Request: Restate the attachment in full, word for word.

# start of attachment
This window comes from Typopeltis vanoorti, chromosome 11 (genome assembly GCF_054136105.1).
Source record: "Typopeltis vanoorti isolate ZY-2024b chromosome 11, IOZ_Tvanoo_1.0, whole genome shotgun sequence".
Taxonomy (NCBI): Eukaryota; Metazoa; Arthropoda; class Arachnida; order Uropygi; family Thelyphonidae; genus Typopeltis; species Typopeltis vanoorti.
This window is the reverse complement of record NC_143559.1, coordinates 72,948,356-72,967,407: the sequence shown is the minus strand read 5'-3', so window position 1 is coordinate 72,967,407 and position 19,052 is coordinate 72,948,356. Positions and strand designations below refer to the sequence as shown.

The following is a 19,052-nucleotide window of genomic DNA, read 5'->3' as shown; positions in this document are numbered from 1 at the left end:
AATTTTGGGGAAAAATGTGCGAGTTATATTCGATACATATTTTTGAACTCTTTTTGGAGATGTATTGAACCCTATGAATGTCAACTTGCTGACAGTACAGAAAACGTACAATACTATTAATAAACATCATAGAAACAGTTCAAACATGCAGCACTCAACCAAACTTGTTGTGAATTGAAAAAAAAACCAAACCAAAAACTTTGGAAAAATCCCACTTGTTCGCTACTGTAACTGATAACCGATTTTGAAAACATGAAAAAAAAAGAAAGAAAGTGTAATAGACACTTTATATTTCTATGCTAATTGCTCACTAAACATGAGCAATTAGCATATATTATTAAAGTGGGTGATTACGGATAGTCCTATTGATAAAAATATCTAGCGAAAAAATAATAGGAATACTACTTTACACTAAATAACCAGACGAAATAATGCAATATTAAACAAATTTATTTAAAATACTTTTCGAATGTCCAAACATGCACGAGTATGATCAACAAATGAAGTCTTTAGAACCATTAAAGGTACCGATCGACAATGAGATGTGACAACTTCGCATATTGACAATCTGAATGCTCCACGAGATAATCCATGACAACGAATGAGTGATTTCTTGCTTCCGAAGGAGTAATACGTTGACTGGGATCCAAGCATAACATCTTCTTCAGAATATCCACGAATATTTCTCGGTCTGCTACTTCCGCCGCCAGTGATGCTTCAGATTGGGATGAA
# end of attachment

This window comes from Typopeltis vanoorti, chromosome 11 (genome assembly GCF_054136105.1).
Source record: "Typopeltis vanoorti isolate ZY-2024b chromosome 11, IOZ_Tvanoo_1.0, whole genome shotgun sequence".
Taxonomy (NCBI): Eukaryota; Metazoa; Arthropoda; class Arachnida; order Uropygi; family Thelyphonidae; genus Typopeltis; species Typopeltis vanoorti.
This window is the reverse complement of record NC_143559.1, coordinates 72,948,356-72,967,407: the sequence shown is the minus strand read 5'-3', so window position 1 is coordinate 72,967,407 and position 19,052 is coordinate 72,948,356. Positions and strand designations below refer to the sequence as shown.

The following is a 19,052-nucleotide window of genomic DNA, read 5'->3' as shown; positions in this document are numbered from 1 at the left end:
AATTTTGGGGAAAAATGTGCGAGTTATATTCGATACATATTTTTGAACTCTTTTTGGAGATGTATTGAACCCTATGAATGTCAACTTGCTGACAGTACAGAAAACGTACAATACTATTAATAAACATCATAGAAACAGTTCAAACATGCAGCACTCAACCAAACTTGTTGTGAATTGAAAAAAAAACCAAACCAAAAACTTTGGAAAAATCCCACTTGTTCGCTACTGTAACTGATAACCGATTTTGAAAACATGAAAAAAAAAGAAAGAAAGTGTAATAGACACTTTATATTTCTATGCTAATTGCTCACTAAACATGAGCAATTAGCATATATTATTAAAGTGGGTGATTACGGATAGTCCTATTGATAAAAATATCTAGCGAAAAAATAATAGGAATACTACTTTACACTAAATAACCAGACGAAATAATGCAATATTAAACAAATTTATTTAAAATACTTTTCGAATGTCCAAACATGCACGAGTATGATCAACAAATGAAGTCTTTAGAACCATTAAAGGTACCGATCGACAATGAGATGTGACAACTTCGCATATTGACAATCTGAATGCTCCACGAGATAATCCATGACAACGAATGAGTGATTTCTTGCTTCCGAAGGAGTAATACGTTGACTGGGATCCAAGCATAACATCTTCTTCAGAATATCCACGAATATTTCTCGGTCTGCTACTTCCGCCGCCAGTGATGCTTCAGATTGGGATGAA